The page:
Say there's a (hypothetical) Catholic that trusts in Christ's work through the Church to remit the eternal punishment for his sins. However, his attitude regarding temporal punishment is completely different. Far from taking advantage of indulgences to remit this punishment, he avoids them. In fact, he fervently prays that he receive full punishment in the form of suffering (on earth and/or purgatory). He asks God that, when he is in purgatory, that no indulgences be applied to him. Bring on the burn, good and hard, for as long as it takes. He figures that since there are two equally valid ways of paying the temporal punishment (self suffering or the work of Christ and the Saints via indulgences), he is going to be a "man's man" and take it himself. He boasts the same. Anything wrong with this attitude? Would it be sinful?
39 posted on 10/31/2010 12:48:01 PM PDT by armydoc
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To: RnMomof7
Today at Mass, our priest was speaking of voting and said, "If you think it's not important to go vote, then go to the grave of a vet who died in a war and tell him that he was a fool to die for our country, since what we do to help our country doesn't really matter."

He also said since today is "Reformation Day," we should "go hug a Lutheran or maybe take them out to lunch." He also remembered that the first time we were allowed to play "A Mighty Fortress Is Our God" at Mass, several of his priest friends walked out in protest.

Anyway, from a 33-year Missouri-Synod Lutheran (now a Catholic for 26 years), since it's already past lunchtime, I'm sending a big cyber-hug instead. God be with you and please pray for some great and positive pro-life, pro-family, election returns.
40 posted on 10/31/2010 1:46:51 PM PDT by mlizzy (Hail Mary, full of grace, the Lord is with thee ...)
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To: mlizzy

I am not a Lutheran but I hold Martin Luther in great respect, it is always a trial to go against any authority ... I too am praying for pro life, pro family and pro religious freedom election .


41 posted on 10/31/2010 2:01:47 PM PDT by RnMomof7 (Some call me harpy..God calls me His)
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To: Natural Law; RnMomof7

SS does not mean Solo Scriptura, but that all that it provides for, including the magisterium, are subject to the Scriptures.

And what is found in Scripture is

  1. That the word of God was progressively written down Scripture and became the authority that new revelation as well as doctrine was examined by.

  2. That the instruments and stewards of the Scriptures are to be subject to it.

  3. That when men assumed to teach for doctrines the commandments of men, they were reproved by the Scriptures.

  4. That is was Scriptural faith that the church exists by and overcomes.

  5. That the authenticity of the church is based upon upon Scriptural; faith, not a claim to formal historical lineage.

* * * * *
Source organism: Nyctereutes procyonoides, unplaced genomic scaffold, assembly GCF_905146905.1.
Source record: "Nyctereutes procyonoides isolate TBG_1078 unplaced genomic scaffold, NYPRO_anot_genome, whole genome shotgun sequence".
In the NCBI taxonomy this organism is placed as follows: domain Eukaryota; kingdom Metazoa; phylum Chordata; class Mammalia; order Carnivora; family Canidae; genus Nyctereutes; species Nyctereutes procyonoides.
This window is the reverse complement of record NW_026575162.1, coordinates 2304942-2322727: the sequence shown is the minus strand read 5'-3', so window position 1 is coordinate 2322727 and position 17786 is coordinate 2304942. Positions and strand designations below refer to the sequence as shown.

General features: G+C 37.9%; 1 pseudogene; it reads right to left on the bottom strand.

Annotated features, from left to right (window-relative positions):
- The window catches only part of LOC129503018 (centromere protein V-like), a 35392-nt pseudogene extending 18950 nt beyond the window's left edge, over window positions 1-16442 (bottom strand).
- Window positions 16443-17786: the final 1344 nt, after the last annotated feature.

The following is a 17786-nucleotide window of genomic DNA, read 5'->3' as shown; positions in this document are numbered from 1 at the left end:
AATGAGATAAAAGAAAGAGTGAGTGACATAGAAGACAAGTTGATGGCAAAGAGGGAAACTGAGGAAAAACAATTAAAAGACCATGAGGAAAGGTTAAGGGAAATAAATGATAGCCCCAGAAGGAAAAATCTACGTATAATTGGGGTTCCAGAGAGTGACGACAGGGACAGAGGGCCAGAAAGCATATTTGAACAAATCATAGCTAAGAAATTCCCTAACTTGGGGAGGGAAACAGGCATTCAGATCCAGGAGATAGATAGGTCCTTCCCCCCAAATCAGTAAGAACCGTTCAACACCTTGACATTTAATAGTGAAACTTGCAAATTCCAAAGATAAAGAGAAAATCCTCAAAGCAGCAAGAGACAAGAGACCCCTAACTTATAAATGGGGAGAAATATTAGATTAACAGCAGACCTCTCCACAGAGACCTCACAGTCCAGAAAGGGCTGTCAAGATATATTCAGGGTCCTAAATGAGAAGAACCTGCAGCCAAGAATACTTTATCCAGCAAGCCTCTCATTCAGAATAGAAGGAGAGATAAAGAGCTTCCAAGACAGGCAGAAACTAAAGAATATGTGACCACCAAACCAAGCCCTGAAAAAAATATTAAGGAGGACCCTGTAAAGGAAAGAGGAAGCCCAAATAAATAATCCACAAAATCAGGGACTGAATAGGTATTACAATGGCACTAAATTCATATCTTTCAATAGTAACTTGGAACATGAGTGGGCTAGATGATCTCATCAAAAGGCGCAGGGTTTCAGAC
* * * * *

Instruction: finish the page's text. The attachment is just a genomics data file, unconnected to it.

6. That the church is grounded in and supportive of the truth, but nowhere is it stated that all the teaching office will teach will be infallible, based upon their formulaic declaration.

  7. That the Lord invoked the Scriptures to correct false doctrine as well as establish that He was the Messiah and work, and that the N.T. teaching was grounded in the Scriptures.

  8. That noble souls examined the preaching of the very apostles by the Scriptures.

  9. That the Scriptures are the only objective authority that is affirmed to be 100% inspired by God.

  10. That the Scriptures are able to make one wise to salvation and "perfect, throughly furnished unto all good works."

See http://peacebyjesus.witnesstoday.org/Sola_Scriptura.html for texts and more. Thanks be to God.

42 posted on 10/31/2010 4:16:14 PM PDT by daniel1212 ( ("Repent ye therefore, and be converted, that your sins may be blotted out," Acts 3:19))
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To: daniel1212
""SS does not mean Solo Scriptura"

OK, so Sola Scriptura doesn't mean Sola Scriptura, riiiiiiigghht. Can you elaborate on what the definition of is is?

43 posted on 10/31/2010 4:26:17 PM PDT by Natural Law ("opera Christi non deficiunt, sed proficiunt")
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To: Natural Law

While there is not universally precise statement as to what SS means (nor is there an infallible list of all infallible defined texts, but which are few) it basically entails what i said, that the Scriptures are the supreme and only infallible authority for doctrine, versus “sola ecclesia,” which places an assuredly infallible magisterium as supreme.

In addition, the Scriptures, being able to make the wise unto salvation, are normally formally sufficient for that, so one could read a sermon in Acts and be saved, and that the Scriptures also materially provide for the teaching office, and for God “speaking” to a believers heart, as well as using secular sources, but the key is all are subject the only objective authority we have, that being the Scriptures. And which has the testimony to prove its inspiration.

The obvious problem here is that this method makes obedience subject to the qualified assent of each believer, thus promoting disunity, versus a unity by “assent of faith,” by implicit confidence in an assuredly infallible magisterium (AIM). However, unity itself is not a goal of Godliness, and division because of truth is necessary and better than unity in error. (Ex. 23:2; Lk. 12:51-53; 1Cor. 11:19) And the quality of the unity resulting from Berean type hearts and its method is greater in quality, (Acts 4:32) even if not in quantity, than that which is based upon confidence in men.

Meanwhile, it is those who do not hold the Scriptures as supreme who deviate the most from core foundational truths which SS churches contend for, or they hold to such Scripturally unwarranted doctrines such as praying to the departed.